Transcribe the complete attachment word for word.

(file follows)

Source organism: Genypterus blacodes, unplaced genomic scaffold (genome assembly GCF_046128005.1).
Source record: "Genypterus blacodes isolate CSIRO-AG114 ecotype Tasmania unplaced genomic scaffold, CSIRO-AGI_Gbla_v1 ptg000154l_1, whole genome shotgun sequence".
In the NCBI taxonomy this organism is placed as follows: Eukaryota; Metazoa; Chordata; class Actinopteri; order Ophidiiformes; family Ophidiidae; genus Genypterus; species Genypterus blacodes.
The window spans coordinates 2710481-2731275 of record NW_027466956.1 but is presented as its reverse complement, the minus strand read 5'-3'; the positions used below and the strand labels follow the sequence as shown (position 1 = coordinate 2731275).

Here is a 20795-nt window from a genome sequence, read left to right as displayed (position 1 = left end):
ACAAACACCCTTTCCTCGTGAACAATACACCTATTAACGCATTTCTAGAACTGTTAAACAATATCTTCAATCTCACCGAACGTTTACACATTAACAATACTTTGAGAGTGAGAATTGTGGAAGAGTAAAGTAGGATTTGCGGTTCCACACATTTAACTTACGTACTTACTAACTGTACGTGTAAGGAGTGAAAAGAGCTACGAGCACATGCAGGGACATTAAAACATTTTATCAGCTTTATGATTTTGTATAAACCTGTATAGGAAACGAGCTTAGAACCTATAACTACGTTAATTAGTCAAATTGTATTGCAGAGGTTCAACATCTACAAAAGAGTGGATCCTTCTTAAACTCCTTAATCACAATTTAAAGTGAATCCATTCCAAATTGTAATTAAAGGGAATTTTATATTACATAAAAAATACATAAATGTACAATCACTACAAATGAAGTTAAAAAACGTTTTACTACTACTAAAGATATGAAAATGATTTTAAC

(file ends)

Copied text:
Source organism: Genypterus blacodes, unplaced genomic scaffold (genome assembly GCF_046128005.1).
Source record: "Genypterus blacodes isolate CSIRO-AG114 ecotype Tasmania unplaced genomic scaffold, CSIRO-AGI_Gbla_v1 ptg000154l_1, whole genome shotgun sequence".
In the NCBI taxonomy this organism is placed as follows: Eukaryota; Metazoa; Chordata; class Actinopteri; order Ophidiiformes; family Ophidiidae; genus Genypterus; species Genypterus blacodes.
The window spans coordinates 2710481-2731275 of record NW_027466956.1 but is presented as its reverse complement, the minus strand read 5'-3'; the positions used below and the strand labels follow the sequence as shown (position 1 = coordinate 2731275).

Here is a 20795-nt window from a genome sequence, read left to right as displayed (position 1 = left end):
ACAAACACCCTTTCCTCGTGAACAATACACCTATTAACGCATTTCTAGAACTGTTAAACAATATCTTCAATCTCACCGAACGTTTACACATTAACAATACTTTGAGAGTGAGAATTGTGGAAGAGTAAAGTAGGATTTGCGGTTCCACACATTTAACTTACGTACTTACTAACTGTACGTGTAAGGAGTGAAAAGAGCTACGAGCACATGCAGGGACATTAAAACATTTTATCAGCTTTATGATTTTGTATAAACCTGTATAGGAAACGAGCTTAGAACCTATAACTACGTTAATTAGTCAAATTGTATTGCAGAGGTTCAACATCTACAAAAGAGTGGATCCTTCTTAAACTCCTTAATCACAATTTAAAGTGAATCCATTCCAAATTGTAATTAAAGGGAATTTTATATTACATAAAAAATACATAAATGTACAATCACTACAAATGAAGTTAAAAAACGTTTTACTACTACTAAAGATATGAAAATGATTTTAAC